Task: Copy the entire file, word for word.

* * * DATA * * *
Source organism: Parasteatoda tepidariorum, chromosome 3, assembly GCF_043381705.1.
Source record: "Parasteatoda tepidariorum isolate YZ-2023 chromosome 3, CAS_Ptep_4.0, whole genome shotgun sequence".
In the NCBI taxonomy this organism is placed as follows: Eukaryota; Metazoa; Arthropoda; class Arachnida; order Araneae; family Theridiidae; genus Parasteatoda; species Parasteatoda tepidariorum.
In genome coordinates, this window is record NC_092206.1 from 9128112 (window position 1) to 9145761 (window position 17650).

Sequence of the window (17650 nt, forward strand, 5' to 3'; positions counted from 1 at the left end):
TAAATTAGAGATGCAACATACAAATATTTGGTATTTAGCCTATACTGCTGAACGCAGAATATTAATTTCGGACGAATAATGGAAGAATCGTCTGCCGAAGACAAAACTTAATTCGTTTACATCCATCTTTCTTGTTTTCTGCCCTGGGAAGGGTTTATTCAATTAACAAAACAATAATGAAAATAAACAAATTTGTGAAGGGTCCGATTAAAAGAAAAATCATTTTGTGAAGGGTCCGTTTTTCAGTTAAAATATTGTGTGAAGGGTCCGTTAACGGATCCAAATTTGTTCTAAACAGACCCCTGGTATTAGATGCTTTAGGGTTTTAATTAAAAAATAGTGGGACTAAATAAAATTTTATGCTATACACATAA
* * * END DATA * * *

Source organism: Parasteatoda tepidariorum, chromosome 3, assembly GCF_043381705.1.
Source record: "Parasteatoda tepidariorum isolate YZ-2023 chromosome 3, CAS_Ptep_4.0, whole genome shotgun sequence".
In the NCBI taxonomy this organism is placed as follows: Eukaryota; Metazoa; Arthropoda; class Arachnida; order Araneae; family Theridiidae; genus Parasteatoda; species Parasteatoda tepidariorum.
In genome coordinates, this window is record NC_092206.1 from 9128112 (window position 1) to 9145761 (window position 17650).

Sequence of the window (17650 nt, forward strand, 5' to 3'; positions counted from 1 at the left end):
TAAATTAGAGATGCAACATACAAATATTTGGTATTTAGCCTATACTGCTGAACGCAGAATATTAATTTCGGACGAATAATGGAAGAATCGTCTGCCGAAGACAAAACTTAATTCGTTTACATCCATCTTTCTTGTTTTCTGCCCTGGGAAGGGTTTATTCAATTAACAAAACAATAATGAAAATAAACAAATTTGTGAAGGGTCCGATTAAAAGAAAAATCATTTTGTGAAGGGTCCGTTTTTCAGTTAAAATATTGTGTGAAGGGTCCGTTAACGGATCCAAATTTGTTCTAAACAGACCCCTGGTATTAGATGCTTTAGGGTTTTAATTAAAAAATAGTGGGACTAAATAAAATTTTATGCTATACACATAA